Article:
PER­FOR­MA­TIVE PAINT­INGS

JA­SON MARTIN walks so­nia kolesnikov-jes­sop through his moves as he paints sculp­tures and sculpts paint

Prestige (Malaysia) - - Contents -

Ja­son Martin paints sculp­tures and sculpts paint

while Ja­son Martin has cho­sen paint and pig­ments to ex­press his cre­ativ­ity, his ap­proach to the pro­duc­tion of his art is more akin to a con­tem­po­rary dancer mov­ing across a can­vas. In an­other life, the Bri­tish artist might have been a chore­og­ra­pher.

For over 25 years, Martin has been pri­mar­ily in­ter­ested in ex­plor­ing the ma­te­ri­al­ity of paint and the phys­i­cal ac­tion of paint­ing, and sees his paint­ing “as a chore­og­ra­phy or se­ries of move­ments that can never be danced again quite the same way”. Although his works are ab­stract, they can also be de­scribed as painted land­scapes, as they take view­ers on a jour­ney of the artist’s con­tin­u­ous move­ments frozen in time and space.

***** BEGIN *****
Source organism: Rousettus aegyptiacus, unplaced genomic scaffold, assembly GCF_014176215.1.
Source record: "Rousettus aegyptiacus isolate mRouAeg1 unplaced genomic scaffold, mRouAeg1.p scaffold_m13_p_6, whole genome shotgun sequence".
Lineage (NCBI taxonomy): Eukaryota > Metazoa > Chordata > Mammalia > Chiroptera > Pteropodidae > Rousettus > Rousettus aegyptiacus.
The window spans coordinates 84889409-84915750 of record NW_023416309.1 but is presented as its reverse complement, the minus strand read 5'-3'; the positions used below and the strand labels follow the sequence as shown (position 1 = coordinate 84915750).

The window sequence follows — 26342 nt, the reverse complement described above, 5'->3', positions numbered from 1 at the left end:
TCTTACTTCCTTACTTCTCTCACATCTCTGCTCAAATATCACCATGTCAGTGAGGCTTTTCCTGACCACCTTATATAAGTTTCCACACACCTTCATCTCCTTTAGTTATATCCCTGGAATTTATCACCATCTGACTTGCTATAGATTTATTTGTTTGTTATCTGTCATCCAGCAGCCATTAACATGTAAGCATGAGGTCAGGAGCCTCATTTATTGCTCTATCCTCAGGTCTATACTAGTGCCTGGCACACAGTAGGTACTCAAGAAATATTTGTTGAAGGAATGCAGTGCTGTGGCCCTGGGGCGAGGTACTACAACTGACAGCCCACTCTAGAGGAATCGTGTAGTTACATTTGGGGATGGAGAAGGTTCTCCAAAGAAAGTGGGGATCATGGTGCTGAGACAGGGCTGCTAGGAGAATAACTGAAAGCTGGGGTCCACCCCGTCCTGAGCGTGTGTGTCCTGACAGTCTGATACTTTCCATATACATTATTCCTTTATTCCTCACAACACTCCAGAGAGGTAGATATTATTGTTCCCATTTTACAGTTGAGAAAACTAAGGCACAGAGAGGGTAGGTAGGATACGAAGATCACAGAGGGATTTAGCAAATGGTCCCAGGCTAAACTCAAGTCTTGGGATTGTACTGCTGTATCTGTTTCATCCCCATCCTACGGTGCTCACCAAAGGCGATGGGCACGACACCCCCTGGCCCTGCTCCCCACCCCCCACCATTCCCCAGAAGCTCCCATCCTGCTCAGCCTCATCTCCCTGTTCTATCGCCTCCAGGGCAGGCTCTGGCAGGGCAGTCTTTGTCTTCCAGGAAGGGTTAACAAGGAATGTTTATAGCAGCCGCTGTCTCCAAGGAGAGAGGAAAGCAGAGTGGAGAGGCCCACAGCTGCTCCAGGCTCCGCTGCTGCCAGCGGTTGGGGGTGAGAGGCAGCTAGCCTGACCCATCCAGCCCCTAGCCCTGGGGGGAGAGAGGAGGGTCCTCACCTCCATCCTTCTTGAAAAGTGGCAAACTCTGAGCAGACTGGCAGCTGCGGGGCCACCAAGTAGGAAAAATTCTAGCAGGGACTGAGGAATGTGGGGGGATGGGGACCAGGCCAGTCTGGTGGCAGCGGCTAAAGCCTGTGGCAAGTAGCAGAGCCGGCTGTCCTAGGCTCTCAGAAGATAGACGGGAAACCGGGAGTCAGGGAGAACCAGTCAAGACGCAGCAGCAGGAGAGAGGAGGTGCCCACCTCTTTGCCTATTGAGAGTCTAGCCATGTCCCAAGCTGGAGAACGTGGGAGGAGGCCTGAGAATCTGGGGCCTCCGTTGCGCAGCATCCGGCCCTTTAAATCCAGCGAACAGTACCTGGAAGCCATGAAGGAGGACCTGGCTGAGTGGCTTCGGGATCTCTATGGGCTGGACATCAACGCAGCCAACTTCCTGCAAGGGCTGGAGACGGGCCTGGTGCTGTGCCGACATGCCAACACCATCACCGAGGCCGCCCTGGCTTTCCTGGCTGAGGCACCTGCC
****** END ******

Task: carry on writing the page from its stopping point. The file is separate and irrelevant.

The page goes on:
His aim, he says, is in fur­ther­ing the pos­si­bil­i­ties within the tra­di­tion of ab­strac­tion, to find “new ap­proaches emp­ty­ing out more fa­mil­iar no­tions of how to paint and de­vel­op­ing a re­duced and es­sen­tial per­son­alised lan­guage”.

His style has evolved over the years, but he re­mains mostly known for large monochro­matic art­works laden with oil or acrylic gel that have been richly tex­tured with the help of comb-like brushes or card­board pieces that he uses to move the paint.

The artist came to the at­ten­tion of a wider pub­lic through the now leg­endary group ex­hi­bi­tion Sen­sa­tion at the Royal Academy of Arts in Lon­don in 1997. It marked the birth of the term Young Bri­tish Artists and YBA has since be­come a trade­mark of in­no­va­tive Bri­tish art. “He has an ex­tra­or­di­nary feel­ing of ma­te­ri­al­ity, struc­ture and monochro­matic colour which is deeply an­chored in the mod­ernist tra­di­tion of paint­ing, with its ap­pre­ci­a­tion of pro­ces­sual, per­for­ma­tive and ges­tu­ral as­pects,” re­marks Thad­daeus Ropac of Ga­lerie Thad­daeus Ropac.

Un­lock­ing the Paint­ing